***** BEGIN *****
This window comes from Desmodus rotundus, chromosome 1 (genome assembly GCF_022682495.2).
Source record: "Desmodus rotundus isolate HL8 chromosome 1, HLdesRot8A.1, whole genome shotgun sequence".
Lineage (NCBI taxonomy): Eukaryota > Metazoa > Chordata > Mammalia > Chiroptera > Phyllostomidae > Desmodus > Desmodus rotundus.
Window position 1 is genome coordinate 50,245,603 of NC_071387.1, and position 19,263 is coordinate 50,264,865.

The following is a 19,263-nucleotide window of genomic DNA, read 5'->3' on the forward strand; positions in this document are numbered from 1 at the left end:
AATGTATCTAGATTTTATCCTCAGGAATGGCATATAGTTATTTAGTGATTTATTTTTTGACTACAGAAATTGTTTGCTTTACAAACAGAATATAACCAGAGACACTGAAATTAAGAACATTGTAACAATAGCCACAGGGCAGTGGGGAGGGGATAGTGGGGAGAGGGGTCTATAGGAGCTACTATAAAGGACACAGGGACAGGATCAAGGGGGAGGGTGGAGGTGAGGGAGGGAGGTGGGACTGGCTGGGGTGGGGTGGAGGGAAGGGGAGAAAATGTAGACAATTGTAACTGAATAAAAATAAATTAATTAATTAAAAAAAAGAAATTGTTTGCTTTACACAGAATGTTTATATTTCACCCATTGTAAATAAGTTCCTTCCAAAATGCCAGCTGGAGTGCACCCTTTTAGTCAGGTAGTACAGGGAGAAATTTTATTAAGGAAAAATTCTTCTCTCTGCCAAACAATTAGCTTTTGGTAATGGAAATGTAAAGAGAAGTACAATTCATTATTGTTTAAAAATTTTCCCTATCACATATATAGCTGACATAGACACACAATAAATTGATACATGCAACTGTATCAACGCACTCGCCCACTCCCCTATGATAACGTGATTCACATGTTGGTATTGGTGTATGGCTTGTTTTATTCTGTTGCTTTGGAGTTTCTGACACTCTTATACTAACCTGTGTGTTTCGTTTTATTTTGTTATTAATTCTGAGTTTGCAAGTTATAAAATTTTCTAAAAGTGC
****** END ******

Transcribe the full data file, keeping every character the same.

This window comes from Desmodus rotundus, chromosome 1 (genome assembly GCF_022682495.2).
Source record: "Desmodus rotundus isolate HL8 chromosome 1, HLdesRot8A.1, whole genome shotgun sequence".
Lineage (NCBI taxonomy): Eukaryota > Metazoa > Chordata > Mammalia > Chiroptera > Phyllostomidae > Desmodus > Desmodus rotundus.
Window position 1 is genome coordinate 50,245,603 of NC_071387.1, and position 19,263 is coordinate 50,264,865.

The following is a 19,263-nucleotide window of genomic DNA, read 5'->3' on the forward strand; positions in this document are numbered from 1 at the left end:
AATGTATCTAGATTTTATCCTCAGGAATGGCATATAGTTATTTAGTGATTTATTTTTTGACTACAGAAATTGTTTGCTTTACAAACAGAATATAACCAGAGACACTGAAATTAAGAACATTGTAACAATAGCCACAGGGCAGTGGGGAGGGGATAGTGGGGAGAGGGGTCTATAGGAGCTACTATAAAGGACACAGGGACAGGATCAAGGGGGAGGGTGGAGGTGAGGGAGGGAGGTGGGACTGGCTGGGGTGGGGTGGAGGGAAGGGGAGAAAATGTAGACAATTGTAACTGAATAAAAATAAATTAATTAATTAAAAAAAAGAAATTGTTTGCTTTACACAGAATGTTTATATTTCACCCATTGTAAATAAGTTCCTTCCAAAATGCCAGCTGGAGTGCACCCTTTTAGTCAGGTAGTACAGGGAGAAATTTTATTAAGGAAAAATTCTTCTCTCTGCCAAACAATTAGCTTTTGGTAATGGAAATGTAAAGAGAAGTACAATTCATTATTGTTTAAAAATTTTCCCTATCACATATATAGCTGACATAGACACACAATAAATTGATACATGCAACTGTATCAACGCACTCGCCCACTCCCCTATGATAACGTGATTCACATGTTGGTATTGGTGTATGGCTTGTTTTATTCTGTTGCTTTGGAGTTTCTGACACTCTTATACTAACCTGTGTGTTTCGTTTTATTTTGTTATTAATTCTGAGTTTGCAAGTTATAAAATTTTCTAAAAGTGC